The Liberal Art of Public Education

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Well, we're
barely two months into the new school year, and our public schools
haven't wasted any time demonstrating for taxpayers how much they're
already shortchanging our children.

What does
a cool ten grand per student get you nowadays in a public school?
If you happen to have a kid at Poplar Tree Elementary School in
Chantilly, Va., there's a good chance it will help to buy her
a lesson in the virtues of communism.

Teachers
at Poplar Tree in Fairfax County have been known to collect students'
personal school supplies at the beginning of the year and put
them into a "community box," from which they dispense
the supplies for the remainder of the year to all students as
their needs arise. Sound familiar? It should. Poplar Tree is hardly
the only school where this absurd practice has taken place.

One of the
most exciting times of the year for kids who actually like going
to school used to be picking out all those brand new supplies
at the end of summer vacation. But what's the point when your
teachers don't even let you keep the pencils, crayons, and notebooks
you've purchased for yourself? One of the first lessons students
are apt to learn in today's public schools is that it's just fine
for someone else to pilfer their belongings, so long as it takes
place under the guise of "compassion," "equality,"
and "sharing." So much for your kid learning the value
and importance of private property rights.

Of course,
this really shouldn't be too surprising. For years now public
schools have championed the merits of "cooperative learning,"
where students are grouped into mini-communes of four or five.
The idea here is to encourage cooperation between peers, where
the brighter students in the group are expected to facilitate
the learning of those less academically adroit.

Aside from
the sheer foolishness of expecting any individual student to be
responsible for the learning of anyone but himself, "cooperative"
methods of learning discourage independent thinking in addition
to encouraging misbehavior and cheating. Indeed, these instructional
methods are invented by the very same teachers who believe grading
papers with red ink is "pretty frightening" for kids,
at least according to Sharon
Carlson
, a health and physical education teacher at JFK Middle
School in Northampton, Mass.

Looking
for some high school hijinks? The Washington
Post
has reported that a geometry teacher at Oxon Hill
High School in Prince George's County, Md., has been removed from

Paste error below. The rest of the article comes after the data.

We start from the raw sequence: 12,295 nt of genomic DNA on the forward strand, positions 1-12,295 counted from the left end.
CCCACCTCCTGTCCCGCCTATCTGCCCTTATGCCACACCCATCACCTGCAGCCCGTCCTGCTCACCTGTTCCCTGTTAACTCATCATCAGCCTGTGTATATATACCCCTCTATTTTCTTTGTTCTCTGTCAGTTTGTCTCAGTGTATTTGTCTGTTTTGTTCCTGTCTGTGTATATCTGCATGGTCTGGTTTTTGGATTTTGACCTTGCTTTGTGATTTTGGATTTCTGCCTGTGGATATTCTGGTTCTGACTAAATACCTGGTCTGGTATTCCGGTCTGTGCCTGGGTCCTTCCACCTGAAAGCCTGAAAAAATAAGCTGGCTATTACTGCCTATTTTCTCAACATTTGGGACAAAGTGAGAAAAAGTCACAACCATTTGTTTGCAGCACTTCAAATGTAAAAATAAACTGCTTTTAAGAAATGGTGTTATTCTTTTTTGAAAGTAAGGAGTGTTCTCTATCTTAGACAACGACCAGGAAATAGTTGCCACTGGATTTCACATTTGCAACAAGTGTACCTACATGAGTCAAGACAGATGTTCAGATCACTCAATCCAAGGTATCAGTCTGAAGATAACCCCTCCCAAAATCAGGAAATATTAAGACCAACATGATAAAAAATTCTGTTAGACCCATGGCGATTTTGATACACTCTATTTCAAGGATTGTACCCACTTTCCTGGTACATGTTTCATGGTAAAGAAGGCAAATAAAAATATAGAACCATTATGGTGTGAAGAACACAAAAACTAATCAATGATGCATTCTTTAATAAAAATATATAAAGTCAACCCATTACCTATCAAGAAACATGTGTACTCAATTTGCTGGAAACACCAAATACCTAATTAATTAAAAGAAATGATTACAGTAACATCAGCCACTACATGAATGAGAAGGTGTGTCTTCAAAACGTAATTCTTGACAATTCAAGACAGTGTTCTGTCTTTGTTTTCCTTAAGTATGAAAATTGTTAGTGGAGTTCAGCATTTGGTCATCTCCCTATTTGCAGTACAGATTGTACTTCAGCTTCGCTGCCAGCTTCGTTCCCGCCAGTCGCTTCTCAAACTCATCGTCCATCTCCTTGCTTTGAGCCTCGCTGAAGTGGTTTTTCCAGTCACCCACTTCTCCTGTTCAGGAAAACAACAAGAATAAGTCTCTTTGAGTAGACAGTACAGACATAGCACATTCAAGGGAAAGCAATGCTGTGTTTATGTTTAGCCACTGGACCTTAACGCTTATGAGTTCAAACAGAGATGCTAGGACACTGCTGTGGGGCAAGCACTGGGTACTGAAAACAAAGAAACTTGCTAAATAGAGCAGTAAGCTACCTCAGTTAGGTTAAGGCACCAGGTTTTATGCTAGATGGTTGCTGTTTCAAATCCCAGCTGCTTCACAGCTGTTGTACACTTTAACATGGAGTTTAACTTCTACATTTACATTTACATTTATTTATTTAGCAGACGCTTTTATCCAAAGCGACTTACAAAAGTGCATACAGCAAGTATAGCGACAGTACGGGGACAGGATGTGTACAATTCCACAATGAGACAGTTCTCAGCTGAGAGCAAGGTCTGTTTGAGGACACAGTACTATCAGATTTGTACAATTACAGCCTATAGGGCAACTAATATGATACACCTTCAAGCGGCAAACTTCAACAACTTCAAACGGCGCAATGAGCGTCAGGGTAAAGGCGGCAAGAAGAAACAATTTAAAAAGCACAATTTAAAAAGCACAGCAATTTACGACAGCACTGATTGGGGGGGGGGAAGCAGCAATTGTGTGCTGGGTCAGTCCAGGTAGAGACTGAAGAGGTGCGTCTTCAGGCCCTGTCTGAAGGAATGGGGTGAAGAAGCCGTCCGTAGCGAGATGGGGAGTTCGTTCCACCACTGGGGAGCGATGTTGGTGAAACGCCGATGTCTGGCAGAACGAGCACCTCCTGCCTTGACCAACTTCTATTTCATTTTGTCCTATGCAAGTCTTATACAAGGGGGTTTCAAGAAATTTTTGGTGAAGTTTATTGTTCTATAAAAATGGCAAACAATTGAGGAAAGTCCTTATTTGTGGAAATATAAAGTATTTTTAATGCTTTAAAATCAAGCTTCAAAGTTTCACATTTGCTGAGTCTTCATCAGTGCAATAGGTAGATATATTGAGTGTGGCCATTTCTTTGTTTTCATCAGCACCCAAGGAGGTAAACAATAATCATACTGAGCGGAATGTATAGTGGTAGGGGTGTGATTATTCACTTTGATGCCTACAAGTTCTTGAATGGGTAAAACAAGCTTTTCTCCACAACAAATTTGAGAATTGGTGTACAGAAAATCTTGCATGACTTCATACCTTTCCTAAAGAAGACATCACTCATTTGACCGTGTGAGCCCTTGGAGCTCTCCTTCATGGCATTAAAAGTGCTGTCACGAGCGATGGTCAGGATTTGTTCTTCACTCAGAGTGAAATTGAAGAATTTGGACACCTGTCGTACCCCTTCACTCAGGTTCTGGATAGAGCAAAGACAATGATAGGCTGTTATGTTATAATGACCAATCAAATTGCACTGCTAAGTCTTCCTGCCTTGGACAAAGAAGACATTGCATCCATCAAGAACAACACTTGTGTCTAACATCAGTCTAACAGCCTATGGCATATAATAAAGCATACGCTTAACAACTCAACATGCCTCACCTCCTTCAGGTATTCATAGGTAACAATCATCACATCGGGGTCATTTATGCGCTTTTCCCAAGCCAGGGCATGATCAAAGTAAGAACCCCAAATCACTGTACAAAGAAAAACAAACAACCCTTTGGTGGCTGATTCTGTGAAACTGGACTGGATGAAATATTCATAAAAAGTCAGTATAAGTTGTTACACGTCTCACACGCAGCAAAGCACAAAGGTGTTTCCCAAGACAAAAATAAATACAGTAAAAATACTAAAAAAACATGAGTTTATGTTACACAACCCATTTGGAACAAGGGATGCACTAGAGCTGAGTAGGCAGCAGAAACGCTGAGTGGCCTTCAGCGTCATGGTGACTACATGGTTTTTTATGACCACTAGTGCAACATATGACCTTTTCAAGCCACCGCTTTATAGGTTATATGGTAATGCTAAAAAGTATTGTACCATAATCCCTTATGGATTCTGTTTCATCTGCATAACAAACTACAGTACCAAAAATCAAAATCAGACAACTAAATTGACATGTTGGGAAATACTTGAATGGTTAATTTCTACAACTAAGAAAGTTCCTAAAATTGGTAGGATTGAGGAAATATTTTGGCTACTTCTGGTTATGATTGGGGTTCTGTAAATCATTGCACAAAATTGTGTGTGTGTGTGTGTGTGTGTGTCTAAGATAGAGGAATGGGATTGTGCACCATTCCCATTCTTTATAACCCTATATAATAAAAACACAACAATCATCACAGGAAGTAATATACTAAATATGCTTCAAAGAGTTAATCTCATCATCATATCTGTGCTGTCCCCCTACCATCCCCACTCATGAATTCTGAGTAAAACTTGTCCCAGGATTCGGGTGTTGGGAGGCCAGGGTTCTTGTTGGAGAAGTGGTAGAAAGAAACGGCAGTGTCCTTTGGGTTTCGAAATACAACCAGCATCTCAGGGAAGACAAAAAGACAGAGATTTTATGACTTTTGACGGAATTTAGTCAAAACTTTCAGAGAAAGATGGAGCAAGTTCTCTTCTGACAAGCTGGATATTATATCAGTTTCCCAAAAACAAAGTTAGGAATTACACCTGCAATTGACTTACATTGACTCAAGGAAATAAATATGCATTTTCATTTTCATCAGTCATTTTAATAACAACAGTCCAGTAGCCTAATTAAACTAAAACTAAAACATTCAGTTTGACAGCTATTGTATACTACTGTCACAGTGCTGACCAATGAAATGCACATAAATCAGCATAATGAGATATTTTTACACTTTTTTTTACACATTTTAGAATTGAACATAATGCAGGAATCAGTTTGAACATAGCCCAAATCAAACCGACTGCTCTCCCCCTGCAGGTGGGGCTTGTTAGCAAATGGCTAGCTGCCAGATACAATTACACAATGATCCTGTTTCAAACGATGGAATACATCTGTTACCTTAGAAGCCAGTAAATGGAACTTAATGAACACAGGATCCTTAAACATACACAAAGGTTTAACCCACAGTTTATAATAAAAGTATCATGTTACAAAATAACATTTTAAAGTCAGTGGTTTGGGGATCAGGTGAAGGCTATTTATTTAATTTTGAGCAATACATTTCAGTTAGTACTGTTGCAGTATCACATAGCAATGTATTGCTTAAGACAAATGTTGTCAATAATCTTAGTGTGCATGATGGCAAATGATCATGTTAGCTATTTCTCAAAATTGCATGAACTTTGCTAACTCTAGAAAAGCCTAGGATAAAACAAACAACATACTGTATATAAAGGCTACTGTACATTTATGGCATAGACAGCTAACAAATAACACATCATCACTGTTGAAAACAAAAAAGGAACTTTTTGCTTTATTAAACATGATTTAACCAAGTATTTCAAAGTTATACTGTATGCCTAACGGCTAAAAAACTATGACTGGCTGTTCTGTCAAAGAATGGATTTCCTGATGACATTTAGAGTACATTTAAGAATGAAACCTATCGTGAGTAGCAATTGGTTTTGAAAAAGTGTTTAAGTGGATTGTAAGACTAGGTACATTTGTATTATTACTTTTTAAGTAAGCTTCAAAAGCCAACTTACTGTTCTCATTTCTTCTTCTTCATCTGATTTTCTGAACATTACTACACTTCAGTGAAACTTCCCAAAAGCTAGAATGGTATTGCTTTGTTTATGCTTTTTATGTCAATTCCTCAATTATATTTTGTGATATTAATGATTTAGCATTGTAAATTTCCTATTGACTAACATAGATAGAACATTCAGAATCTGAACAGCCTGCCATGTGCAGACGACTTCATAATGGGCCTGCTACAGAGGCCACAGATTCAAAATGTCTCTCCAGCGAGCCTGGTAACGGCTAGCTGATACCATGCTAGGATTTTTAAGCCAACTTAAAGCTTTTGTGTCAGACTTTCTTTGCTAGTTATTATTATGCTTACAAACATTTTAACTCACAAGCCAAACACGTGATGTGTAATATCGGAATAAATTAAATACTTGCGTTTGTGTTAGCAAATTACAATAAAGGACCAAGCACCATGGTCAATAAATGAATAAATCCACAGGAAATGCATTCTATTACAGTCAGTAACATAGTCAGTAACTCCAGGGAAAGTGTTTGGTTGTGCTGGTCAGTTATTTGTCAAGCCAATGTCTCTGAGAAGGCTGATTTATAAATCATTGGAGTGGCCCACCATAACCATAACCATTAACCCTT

instructional duty for administering a math test containing word
problems referencing drugs and weapons. A sample from the "joke"
exam: “Jose has 2 ounces of cocaine. If he sells an 8 ball to
Antonio for $320 and 2 grams to Juan for $85 per gram, what is
the street value of the rest of his hold?” The Post also stated
that the unnamed teacher even asked students to write their "gang
name" on the test.

Thankfully,
the school district had the presence of mind to reassign this
teacher. But what are we to make of a district that hasn't summoned
the moral fiber to fire a teacher who deems it appropriate to
inflame racial stereotypes at a school with an 85% black population?
Don't be surprised when the "Bloods" and "Crips"
start to displace the "Bluebirds" and "Robins"
reading groups of yesteryear.

Perhaps most
outrageous, Shiba Pillai-Diaz, a middle school teacher at Crossroads
South Middle School in Monmouth Junction, N.J., was recently ordered
out of her school by her principal for hanging a photo of President
and Mrs. Bush on a bulletin board next to other U.S. presidents.
According to WABC
news
, "Pillai-Diaz ultimately removed the entire bulletin
board and [said] School Principal Jim Warfel told her she disrupted
the school with her u2018inflammatory politics'" before being
shown the door.

Each of these
illustrations really demonstrates all you need to know about the
mentality proliferated in today's public schools. Administrators
and teachers are so consumed by left-liberal notions of absolute
"equality" that they find nothing wrong with confiscating
your kid's property – unless it means preventing students from
disrupting lectures. The New York Times has written that
public schools have practically given up on attempting to enforce
rules prohibiting students from having cell phones in class. (The
jury's still out on whether or not schools will continue to try
to prevent kids from having oral sex in stairwells.)

Moreover,
government schools are so committed to "non-judgmentalism"
that they can barely bring themselves to reprimand unprofessional
teachers – unless, of course, those teachers are guilty of recognizing
the one man responsible for dumping billions of dollars into public
school coffers. Figure that one out.

In short,
whereas a demagogue like Jim Warfel purports to proclaim fairness
in the classroom by preventing teachers from displaying a poster
of a Republican president unless his Democrat challenger accompanies
it, he merely reveals the agenda of the liberal education populace
– the only "inflammatory politics" allowed in public
schools these days are those that appeal to the left.

It goes without
saying that there are many good public schools in this country.
The problem is, there are far too many bad ones. Again, we're
only two months into the school year. Stay tuned for more lunacy.

October
22, 2004

Trevor
Bothwell [send him
mail
] is editor of The
Right Report.com
and is a Townhall.com book reviewer.

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